Of those changes, the changes in front are probably most appreciated; since the Murano's last major redesign, for 2009, the model's toothy chrome grille, which overlaps the headlights, was criticized by some critics and shoppers alike. The new look slims down the grille itself, for a less toothy grin, and provides a lower strip that leads into the headlamps, in a more flowing appearance overall; the lower front airdam is also smoother in design.
In a strategy that looks positioned to bring significantly higher sticker prices to most Murano models on the lot, Nissan has has reconfigured the Murano's trims, adding an SV model that's better-equipped but more expensive than last year's SL.
Prices have risen appreciably throughout in the Murano lineup. The base front-wheel-drive Murano S now has an MSRP of $28,500—that's $450 more expensive for 2011 than 2010—while the top-of-the-line Murano LE all-wheel-drive model is now priced $960 higher than last year, now at $39,140.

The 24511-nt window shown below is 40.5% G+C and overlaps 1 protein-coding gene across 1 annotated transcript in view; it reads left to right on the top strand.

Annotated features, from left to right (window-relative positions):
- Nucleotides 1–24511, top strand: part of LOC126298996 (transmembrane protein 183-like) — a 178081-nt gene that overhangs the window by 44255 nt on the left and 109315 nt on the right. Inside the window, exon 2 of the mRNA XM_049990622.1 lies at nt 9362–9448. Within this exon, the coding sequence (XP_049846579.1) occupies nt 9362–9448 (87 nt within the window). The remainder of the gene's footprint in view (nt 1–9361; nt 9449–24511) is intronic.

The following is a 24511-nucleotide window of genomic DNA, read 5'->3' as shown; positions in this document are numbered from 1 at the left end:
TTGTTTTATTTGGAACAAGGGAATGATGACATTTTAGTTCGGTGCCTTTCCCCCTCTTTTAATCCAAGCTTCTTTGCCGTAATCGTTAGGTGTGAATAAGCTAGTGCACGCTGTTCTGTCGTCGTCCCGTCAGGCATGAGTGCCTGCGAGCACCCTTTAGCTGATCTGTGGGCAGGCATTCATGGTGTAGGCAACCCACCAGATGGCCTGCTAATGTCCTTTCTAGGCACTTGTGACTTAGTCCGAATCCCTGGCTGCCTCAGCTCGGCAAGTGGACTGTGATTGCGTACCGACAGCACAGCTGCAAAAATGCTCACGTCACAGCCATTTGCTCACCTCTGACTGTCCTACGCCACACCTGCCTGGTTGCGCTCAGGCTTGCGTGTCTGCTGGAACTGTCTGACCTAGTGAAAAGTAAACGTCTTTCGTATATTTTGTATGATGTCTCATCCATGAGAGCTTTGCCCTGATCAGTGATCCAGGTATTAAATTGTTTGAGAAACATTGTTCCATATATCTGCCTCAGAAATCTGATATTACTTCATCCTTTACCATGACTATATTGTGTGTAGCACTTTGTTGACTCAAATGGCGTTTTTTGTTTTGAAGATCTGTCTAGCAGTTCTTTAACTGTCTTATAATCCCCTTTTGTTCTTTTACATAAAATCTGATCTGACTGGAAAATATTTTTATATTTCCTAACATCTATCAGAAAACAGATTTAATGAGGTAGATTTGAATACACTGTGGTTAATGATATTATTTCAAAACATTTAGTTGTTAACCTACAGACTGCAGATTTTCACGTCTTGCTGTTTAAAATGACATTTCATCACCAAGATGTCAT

The Murano SL model, meanwhile, moves several thousand dollars upscale with the addition of last year's Premium, Leather, Moonroof, and Technology Packages as standard equipment.
In a full review of the Murano, The Car Connection has pointed to the Murano's sensible size, nicely styled interior, and refined, strong V-6 as reasons to consider this five-passenger crossover, but warned that difficult rearward visibility and a surprisingly tight interior might not make it an ideal match for busy families. Just as before, the Murano is powered by a 260-horsepower, 3.5-liter V-6 engine and Xtronic continuously variable automatic transmission (CVT), and you can choose between front- and all-wheel-drive versions.